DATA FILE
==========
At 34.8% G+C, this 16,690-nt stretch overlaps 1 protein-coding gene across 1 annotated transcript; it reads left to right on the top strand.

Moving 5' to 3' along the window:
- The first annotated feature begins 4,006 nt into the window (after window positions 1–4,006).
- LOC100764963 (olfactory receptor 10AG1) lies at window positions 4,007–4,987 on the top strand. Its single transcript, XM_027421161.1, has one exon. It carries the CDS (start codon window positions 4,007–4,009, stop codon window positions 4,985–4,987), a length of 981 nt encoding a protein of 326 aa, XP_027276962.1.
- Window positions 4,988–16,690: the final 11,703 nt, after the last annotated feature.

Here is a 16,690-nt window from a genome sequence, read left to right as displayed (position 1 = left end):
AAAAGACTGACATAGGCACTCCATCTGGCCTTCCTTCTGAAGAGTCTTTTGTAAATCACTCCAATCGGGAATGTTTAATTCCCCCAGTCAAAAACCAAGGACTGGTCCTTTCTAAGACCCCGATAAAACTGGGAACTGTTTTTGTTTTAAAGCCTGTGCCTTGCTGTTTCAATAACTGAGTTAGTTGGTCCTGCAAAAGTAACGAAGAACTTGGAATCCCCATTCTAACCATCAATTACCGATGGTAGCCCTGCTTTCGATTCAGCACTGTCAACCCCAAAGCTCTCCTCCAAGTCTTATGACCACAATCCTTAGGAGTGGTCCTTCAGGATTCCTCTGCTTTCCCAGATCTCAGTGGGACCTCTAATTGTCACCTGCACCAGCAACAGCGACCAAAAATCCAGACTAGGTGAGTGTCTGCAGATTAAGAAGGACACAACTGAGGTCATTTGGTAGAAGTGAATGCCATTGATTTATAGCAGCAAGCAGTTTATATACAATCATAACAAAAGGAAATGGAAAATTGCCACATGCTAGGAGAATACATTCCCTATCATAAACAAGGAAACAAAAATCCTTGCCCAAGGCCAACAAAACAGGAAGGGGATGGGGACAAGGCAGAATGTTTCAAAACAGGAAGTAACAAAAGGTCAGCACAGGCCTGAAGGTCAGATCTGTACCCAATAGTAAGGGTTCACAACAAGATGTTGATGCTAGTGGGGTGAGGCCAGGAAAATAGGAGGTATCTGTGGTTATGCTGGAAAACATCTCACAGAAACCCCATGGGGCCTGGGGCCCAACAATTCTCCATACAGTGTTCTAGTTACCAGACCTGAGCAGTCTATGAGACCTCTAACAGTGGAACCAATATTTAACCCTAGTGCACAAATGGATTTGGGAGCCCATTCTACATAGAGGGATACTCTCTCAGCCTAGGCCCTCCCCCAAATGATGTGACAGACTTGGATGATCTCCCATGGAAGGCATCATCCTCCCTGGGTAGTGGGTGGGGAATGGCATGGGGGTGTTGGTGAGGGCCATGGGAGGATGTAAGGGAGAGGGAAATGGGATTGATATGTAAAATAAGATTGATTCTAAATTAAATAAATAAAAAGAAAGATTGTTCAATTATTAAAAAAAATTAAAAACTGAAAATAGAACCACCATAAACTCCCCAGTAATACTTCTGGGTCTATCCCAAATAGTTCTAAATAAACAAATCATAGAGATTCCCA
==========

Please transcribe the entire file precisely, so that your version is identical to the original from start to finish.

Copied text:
At 34.8% G+C, this 16,690-nt stretch overlaps 1 protein-coding gene across 1 annotated transcript; it reads left to right on the top strand.

Moving 5' to 3' along the window:
- The first annotated feature begins 4,006 nt into the window (after window positions 1–4,006).
- LOC100764963 (olfactory receptor 10AG1) lies at window positions 4,007–4,987 on the top strand. Its single transcript, XM_027421161.1, has one exon. It carries the CDS (start codon window positions 4,007–4,009, stop codon window positions 4,985–4,987), a length of 981 nt encoding a protein of 326 aa, XP_027276962.1.
- Window positions 4,988–16,690: the final 11,703 nt, after the last annotated feature.

Here is a 16,690-nt window from a genome sequence, read left to right as displayed (position 1 = left end):
AAAAGACTGACATAGGCACTCCATCTGGCCTTCCTTCTGAAGAGTCTTTTGTAAATCACTCCAATCGGGAATGTTTAATTCCCCCAGTCAAAAACCAAGGACTGGTCCTTTCTAAGACCCCGATAAAACTGGGAACTGTTTTTGTTTTAAAGCCTGTGCCTTGCTGTTTCAATAACTGAGTTAGTTGGTCCTGCAAAAGTAACGAAGAACTTGGAATCCCCATTCTAACCATCAATTACCGATGGTAGCCCTGCTTTCGATTCAGCACTGTCAACCCCAAAGCTCTCCTCCAAGTCTTATGACCACAATCCTTAGGAGTGGTCCTTCAGGATTCCTCTGCTTTCCCAGATCTCAGTGGGACCTCTAATTGTCACCTGCACCAGCAACAGCGACCAAAAATCCAGACTAGGTGAGTGTCTGCAGATTAAGAAGGACACAACTGAGGTCATTTGGTAGAAGTGAATGCCATTGATTTATAGCAGCAAGCAGTTTATATACAATCATAACAAAAGGAAATGGAAAATTGCCACATGCTAGGAGAATACATTCCCTATCATAAACAAGGAAACAAAAATCCTTGCCCAAGGCCAACAAAACAGGAAGGGGATGGGGACAAGGCAGAATGTTTCAAAACAGGAAGTAACAAAAGGTCAGCACAGGCCTGAAGGTCAGATCTGTACCCAATAGTAAGGGTTCACAACAAGATGTTGATGCTAGTGGGGTGAGGCCAGGAAAATAGGAGGTATCTGTGGTTATGCTGGAAAACATCTCACAGAAACCCCATGGGGCCTGGGGCCCAACAATTCTCCATACAGTGTTCTAGTTACCAGACCTGAGCAGTCTATGAGACCTCTAACAGTGGAACCAATATTTAACCCTAGTGCACAAATGGATTTGGGAGCCCATTCTACATAGAGGGATACTCTCTCAGCCTAGGCCCTCCCCCAAATGATGTGACAGACTTGGATGATCTCCCATGGAAGGCATCATCCTCCCTGGGTAGTGGGTGGGGAATGGCATGGGGGTGTTGGTGAGGGCCATGGGAGGATGTAAGGGAGAGGGAAATGGGATTGATATGTAAAATAAGATTGATTCTAAATTAAATAAATAAAAAGAAAGATTGTTCAATTATTAAAAAAAATTAAAAACTGAAAATAGAACCACCATAAACTCCCCAGTAATACTTCTGGGTCTATCCCAAATAGTTCTAAATAAACAAATCATAGAGATTCCCA